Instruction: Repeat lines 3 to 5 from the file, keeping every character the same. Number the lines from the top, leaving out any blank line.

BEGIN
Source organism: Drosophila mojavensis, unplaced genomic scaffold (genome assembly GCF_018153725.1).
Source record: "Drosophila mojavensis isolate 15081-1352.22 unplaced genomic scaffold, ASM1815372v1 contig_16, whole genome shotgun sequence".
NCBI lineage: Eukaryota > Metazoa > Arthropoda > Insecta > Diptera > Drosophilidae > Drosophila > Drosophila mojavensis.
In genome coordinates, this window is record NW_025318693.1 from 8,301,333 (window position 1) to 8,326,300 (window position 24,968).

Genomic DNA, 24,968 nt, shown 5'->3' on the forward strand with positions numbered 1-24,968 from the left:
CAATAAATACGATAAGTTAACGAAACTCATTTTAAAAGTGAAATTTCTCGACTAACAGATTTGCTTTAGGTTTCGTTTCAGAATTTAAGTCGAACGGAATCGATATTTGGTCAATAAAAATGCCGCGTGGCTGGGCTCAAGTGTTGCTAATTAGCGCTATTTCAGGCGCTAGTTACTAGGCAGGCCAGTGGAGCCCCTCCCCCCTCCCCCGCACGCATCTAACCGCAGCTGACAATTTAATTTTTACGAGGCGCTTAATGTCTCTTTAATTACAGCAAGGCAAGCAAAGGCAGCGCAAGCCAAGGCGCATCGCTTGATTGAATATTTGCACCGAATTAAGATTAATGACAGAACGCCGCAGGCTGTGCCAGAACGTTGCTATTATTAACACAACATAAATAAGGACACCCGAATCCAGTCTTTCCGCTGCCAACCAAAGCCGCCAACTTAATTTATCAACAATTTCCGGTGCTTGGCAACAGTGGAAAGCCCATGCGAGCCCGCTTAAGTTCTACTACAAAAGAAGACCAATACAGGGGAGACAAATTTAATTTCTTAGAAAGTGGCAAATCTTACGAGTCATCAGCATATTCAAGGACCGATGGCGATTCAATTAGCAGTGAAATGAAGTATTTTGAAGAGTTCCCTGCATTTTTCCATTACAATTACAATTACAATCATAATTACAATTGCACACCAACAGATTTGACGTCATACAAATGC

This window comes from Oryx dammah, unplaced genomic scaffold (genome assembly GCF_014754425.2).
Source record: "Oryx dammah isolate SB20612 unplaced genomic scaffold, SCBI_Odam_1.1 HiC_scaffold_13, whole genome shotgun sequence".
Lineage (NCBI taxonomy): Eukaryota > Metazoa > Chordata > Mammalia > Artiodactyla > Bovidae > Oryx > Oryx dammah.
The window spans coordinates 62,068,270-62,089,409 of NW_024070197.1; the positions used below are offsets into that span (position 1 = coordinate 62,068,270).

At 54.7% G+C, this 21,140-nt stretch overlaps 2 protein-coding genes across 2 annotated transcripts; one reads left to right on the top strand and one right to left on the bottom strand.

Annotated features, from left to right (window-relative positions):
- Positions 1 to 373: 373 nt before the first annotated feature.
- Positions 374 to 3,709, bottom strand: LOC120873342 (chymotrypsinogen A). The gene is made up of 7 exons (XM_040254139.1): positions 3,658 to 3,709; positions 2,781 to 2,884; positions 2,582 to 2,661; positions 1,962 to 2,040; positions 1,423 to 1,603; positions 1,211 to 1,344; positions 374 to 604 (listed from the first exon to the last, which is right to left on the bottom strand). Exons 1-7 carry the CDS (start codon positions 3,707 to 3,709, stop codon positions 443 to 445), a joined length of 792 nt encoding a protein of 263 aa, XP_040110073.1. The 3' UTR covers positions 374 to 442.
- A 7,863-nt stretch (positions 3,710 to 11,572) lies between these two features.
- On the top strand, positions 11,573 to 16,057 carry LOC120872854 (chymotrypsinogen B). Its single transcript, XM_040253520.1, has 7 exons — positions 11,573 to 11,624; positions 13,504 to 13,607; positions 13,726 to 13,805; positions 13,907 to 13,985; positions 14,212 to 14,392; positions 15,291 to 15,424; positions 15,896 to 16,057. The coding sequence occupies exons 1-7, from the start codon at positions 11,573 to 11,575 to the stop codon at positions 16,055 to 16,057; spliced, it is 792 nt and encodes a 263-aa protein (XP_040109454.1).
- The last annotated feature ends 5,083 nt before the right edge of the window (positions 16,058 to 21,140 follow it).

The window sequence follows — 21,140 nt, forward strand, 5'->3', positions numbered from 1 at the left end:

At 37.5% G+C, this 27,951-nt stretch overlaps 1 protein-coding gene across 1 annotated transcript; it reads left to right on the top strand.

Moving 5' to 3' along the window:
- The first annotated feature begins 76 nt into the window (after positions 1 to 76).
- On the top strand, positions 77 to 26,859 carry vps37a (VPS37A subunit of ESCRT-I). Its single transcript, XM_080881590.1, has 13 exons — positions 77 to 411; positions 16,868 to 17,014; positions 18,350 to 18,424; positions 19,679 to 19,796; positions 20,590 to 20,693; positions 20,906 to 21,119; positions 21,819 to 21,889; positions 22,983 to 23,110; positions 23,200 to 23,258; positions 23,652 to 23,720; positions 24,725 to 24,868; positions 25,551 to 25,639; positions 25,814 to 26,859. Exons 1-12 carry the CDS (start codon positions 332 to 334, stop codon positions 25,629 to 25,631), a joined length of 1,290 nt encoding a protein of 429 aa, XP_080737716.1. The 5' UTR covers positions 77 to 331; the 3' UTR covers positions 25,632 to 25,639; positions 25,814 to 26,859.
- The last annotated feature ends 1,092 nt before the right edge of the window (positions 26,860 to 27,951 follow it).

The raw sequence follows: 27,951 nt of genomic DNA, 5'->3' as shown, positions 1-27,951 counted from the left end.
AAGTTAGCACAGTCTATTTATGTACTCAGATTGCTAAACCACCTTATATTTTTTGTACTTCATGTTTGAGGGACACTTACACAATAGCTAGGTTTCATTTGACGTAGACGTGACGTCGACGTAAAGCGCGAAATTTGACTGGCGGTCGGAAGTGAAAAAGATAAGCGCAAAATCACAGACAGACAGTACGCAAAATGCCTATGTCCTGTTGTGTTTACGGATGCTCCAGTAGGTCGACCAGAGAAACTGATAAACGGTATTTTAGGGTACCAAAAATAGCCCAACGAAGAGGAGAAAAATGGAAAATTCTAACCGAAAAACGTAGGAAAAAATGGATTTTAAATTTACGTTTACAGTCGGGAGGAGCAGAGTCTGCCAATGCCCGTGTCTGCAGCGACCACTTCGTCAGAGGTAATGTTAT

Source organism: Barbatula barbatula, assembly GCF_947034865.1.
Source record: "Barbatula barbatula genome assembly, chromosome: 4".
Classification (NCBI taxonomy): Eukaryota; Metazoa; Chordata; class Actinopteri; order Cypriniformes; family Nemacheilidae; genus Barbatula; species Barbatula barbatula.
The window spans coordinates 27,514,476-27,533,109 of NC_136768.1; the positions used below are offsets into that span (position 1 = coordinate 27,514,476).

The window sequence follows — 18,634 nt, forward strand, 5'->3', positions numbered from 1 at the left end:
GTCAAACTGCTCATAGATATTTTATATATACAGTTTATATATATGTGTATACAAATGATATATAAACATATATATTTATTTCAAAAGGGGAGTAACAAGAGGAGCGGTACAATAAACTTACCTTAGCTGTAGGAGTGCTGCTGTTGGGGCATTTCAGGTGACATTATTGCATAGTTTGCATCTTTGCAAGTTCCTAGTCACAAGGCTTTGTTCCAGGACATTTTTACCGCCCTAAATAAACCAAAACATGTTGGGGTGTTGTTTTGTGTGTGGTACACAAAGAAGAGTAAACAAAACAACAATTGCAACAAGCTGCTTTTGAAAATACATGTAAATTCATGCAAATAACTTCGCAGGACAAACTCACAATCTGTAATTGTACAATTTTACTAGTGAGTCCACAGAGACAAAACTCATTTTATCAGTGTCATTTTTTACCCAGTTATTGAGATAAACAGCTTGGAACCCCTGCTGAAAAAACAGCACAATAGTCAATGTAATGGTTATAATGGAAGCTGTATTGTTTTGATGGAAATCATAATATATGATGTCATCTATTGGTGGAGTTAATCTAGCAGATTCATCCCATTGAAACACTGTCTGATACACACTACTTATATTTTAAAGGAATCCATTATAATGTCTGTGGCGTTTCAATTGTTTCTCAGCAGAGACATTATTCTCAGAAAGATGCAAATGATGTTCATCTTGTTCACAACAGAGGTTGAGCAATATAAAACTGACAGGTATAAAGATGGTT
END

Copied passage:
NCBI lineage: Eukaryota > Metazoa > Arthropoda > Insecta > Diptera > Drosophilidae > Drosophila > Drosophila mojavensis.
In genome coordinates, this window is record NW_025318693.1 from 8,301,333 (window position 1) to 8,326,300 (window position 24,968).

Genomic DNA, 24,968 nt, shown 5'->3' on the forward strand with positions numbered 1-24,968 from the left: